Forensic psychologists are often hired by police departments to assist with various tasks. They often work with other law enforcement agents to help develop suicide prevention protocols and other training programs. Professionals in this field might also provide post trauma counseling for victims as well as for family members of police officers.
Stress management is another area in which police departments utilize the skills of Law Enforcement Liaisons. Forensic psychologists who select this career may be asked to teach stress reduction techniques to officers and other employees of local, state, and federal police departments.
A probation officer is a professional who works within the criminal justice system as the principal supervisor of offenders who have either been penalized with probation instead of imprisonment or released from incarceration into probation. Probation officers are charged with the responsibility of ensuring that these individuals adhere to and see through the terms of their probation until a judge determines their sentence is complete.
Probation officers may perform duties such as randomly visiting the homes of offenders for wellness checks, administering drug screenings, aiding probationers in the difficult process of locating and obtaining a job, and even relocating them to healthier and safer environments to reduce their likelihood of reoffending.
Program Directors/Managers & Clinical Directors
A program director and/or clinical director works with a range of criminal justice and legal agencies to organize and establish programs for the mental and psychological wellness of criminal offenders. Implementing clinical and psychology concepts, program directors screen offenders for problematic beliefs and behaviors, evaluate their mental health, and develop strategies to manage each case effectively and safely.
As many offenders suffer from addiction, program directors may often facilitate collaborations between governmental agencies and community centers for the treatment of substance abuse. A program director’s ultimate objectives are to support offender rehabilitation, assist in their reintroduction into the public sphere, and reduce the criminal justice system’s need for future involvement.
A psychological assistant provides crucial support to licensed clinical psychologists in a number of different ways. Psychological assistants may arrange intakes, perform preliminary mental health evaluations, and help with research efforts.
While psychological assistants are not qualified to diagnose patients or determine appropriate courses for treatment, they may provide their supervisors with additional information to help them arrive at accurate diagnoses. Employed by private practices, governmental agencies, and centers for mental health, psychological assistants might also help to ensure patients follow through with treatment and are responding positively to therapy.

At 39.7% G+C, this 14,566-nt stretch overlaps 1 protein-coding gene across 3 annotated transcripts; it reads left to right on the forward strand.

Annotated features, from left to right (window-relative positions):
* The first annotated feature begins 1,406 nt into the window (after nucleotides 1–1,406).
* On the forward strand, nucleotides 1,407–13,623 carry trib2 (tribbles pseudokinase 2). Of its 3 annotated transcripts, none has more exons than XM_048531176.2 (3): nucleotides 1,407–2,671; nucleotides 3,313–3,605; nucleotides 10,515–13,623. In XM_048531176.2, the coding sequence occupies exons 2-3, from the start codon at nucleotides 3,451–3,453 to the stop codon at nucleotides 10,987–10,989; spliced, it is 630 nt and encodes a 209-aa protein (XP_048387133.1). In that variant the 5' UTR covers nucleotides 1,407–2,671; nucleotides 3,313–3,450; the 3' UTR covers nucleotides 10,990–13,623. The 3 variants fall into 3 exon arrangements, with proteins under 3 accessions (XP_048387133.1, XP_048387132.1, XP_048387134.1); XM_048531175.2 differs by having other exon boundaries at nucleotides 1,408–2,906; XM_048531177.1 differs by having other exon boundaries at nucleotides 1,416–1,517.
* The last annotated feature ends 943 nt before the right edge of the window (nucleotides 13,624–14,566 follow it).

A psychology teacher is an educational professional who gives lectures and teaches courses in psychology at the high school, post-secondary, and/or graduate level. Their primary duty is to plan psychology courses by selecting text books, creating a syllabus, assigning homework, and grading tests and quizzes.
In colleges and at universities, psychology teachers may be responsible for conducting research and publishing their work in academic journals. They may also help to guide students towards a career in psychology by advising them how to accomplish each step along the way. Psychology teachers also frequently provide government agencies and other educators with expert advice and direction when needed.
A researcher who works within forensic psychology studies different aspects of criminology. These professionals may conduct their research in a variety of different ways such as questioning suspects, victims, and the familial members and friends of both, studying the history of related crimes along with any conditions and demographic factors believed to be related to their cause, inspecting and studying crime scenes, and examining any remaining evidence and/or evidence considered to be missing.
Employing their knowledge of abnormal and criminal psychology, forensic researchers may also be responsible for compiling and categorizing the very information that forensic and criminal experts use to profile and locate unidentified subjects.
Trial consultants work as part of a legal team for either the prosecution or defense in a trial. The purpose of having a trial consultant on the team is to utilize their knowledge and experience in a given field to help further the cause of the case or client.
Generally, trial consultants have a background in psychology, though this is not a given as attorneys on both sides often employ experts from many fields to help improve their chances of winning at trial. For example, a trial consultant with a background in psychology might assist a defense attorney in developing questions for potential jurors in order to identify jurors that might or might not be sympathetic to the defendant.
Many forensic psychologists pursue careers as Victim Advocates. In this role, psychologists provide individuals who have experienced victimization with counseling, support, and legal advocacy. Victim Advocates help crime survivors and their families obtain safe shelter following a crisis. They also offer education and prevention strategies for survivors as well as ongoing support before, during, and immediately following court procedures. Victim Advocates also make referrals for follow-up care for survivors and their families when needed.